Company fined for fragile roof fall

A construction company has been fined £20,000 plus costs after a worker fell through a fragile roof 3m on to a concrete floor below.

The worker had been sub-contracted by the company to carry out cleaning and repair work to multi-pitched asbestos cement roofs on a number of industrial units, many of which comprised vertical polycarbonate skylights along the internal gutters of the roof. During the work the sub-contractor fell 3m through the fragile material onto the concrete floor and suffered multiple injuries.

Commenting on the case the HSE Inspector said that as principal contractor, the construction company was responsible for making sure the work was planned and managed properly and that “they failed to identify and address the risks associated with the fragile sky lights.  Falls through fragile roofs account for almost a quarter of all work at height deaths, so it is absolutely vital that any such work is fully considered and that the correct equipment and working methods are used at all times.”

The company pleaded guilty to breaching Regulation 4 (1)(a) and 9 (2)(a) of the Work at Height Regulations 2005.

Regulation 9 (2)(a) states that:

Where it is not reasonably practicable to carry out work safely and under appropriate ergonomic conditions without passing across or near, or working on, from or near, a fragile surface, every employer shall – (a) ensure, so far as is reasonably practicable, that suitable and sufficient platforms, coverings, guard rails or similar means of support or protection are provided and used so that any foreseeable loading is supported by such supports or borne by such protection.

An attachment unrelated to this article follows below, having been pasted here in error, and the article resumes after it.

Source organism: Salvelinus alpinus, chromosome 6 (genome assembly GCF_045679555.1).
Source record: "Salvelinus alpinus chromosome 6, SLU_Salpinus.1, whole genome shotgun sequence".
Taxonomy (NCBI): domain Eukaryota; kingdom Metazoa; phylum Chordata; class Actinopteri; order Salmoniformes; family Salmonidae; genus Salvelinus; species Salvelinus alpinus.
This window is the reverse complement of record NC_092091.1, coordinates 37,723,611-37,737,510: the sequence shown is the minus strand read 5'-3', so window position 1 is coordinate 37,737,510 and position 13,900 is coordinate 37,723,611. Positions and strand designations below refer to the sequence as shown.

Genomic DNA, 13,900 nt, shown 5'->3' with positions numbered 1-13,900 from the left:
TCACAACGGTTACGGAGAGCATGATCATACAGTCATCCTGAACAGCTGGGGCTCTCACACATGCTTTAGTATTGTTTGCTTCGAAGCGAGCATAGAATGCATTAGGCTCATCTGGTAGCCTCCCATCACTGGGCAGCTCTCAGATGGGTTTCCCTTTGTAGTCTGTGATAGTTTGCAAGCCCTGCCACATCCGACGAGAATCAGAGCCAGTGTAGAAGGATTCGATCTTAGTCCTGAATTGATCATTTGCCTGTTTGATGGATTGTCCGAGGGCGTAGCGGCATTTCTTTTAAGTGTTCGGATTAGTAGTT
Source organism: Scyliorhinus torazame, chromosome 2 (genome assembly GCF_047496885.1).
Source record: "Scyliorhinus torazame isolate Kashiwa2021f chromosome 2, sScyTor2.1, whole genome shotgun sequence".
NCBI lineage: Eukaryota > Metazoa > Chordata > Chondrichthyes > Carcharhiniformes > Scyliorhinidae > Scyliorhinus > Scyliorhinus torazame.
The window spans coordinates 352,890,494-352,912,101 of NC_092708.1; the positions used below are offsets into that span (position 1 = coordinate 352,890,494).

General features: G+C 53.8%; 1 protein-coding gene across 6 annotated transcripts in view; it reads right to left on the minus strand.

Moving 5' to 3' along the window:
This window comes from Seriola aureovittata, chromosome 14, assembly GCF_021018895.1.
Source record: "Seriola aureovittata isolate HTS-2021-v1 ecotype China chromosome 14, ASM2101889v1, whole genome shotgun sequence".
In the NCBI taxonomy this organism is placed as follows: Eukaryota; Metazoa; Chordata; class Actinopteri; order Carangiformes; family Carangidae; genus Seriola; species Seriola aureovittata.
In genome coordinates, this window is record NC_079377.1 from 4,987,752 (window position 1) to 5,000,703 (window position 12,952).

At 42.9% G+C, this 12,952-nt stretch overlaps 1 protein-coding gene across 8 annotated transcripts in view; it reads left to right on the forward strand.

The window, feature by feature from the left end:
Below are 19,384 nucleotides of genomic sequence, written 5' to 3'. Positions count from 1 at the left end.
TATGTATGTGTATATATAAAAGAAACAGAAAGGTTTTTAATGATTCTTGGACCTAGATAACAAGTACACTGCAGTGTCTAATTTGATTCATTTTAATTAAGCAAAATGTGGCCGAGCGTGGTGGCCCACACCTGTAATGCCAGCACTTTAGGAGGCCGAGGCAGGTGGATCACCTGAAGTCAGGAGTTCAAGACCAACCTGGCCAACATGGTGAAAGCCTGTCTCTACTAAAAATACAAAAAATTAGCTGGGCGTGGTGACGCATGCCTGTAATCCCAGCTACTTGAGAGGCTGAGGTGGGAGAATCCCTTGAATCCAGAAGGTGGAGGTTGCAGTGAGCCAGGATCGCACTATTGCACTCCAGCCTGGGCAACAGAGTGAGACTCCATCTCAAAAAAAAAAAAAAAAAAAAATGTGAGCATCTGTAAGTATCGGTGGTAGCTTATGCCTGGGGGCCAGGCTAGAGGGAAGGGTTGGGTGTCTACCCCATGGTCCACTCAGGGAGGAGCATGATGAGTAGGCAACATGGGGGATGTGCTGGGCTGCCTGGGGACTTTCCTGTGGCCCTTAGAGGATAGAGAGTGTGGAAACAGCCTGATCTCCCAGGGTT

Accidents such as these are easily preventable. When working on roofs, particularly fragile roofs, it's essential that a risk assessment is undertaken, the work is properly planned and that the correct equipment is used to protect those carrying out the work. We offer a range of products, such as the Board-Walk lightweight aluminium walkway, which have been designed specifically to allow work to be carried out on fragile roofs such as in this case.

See our Safe Roof Access article for further information on working safely on fragile roofs.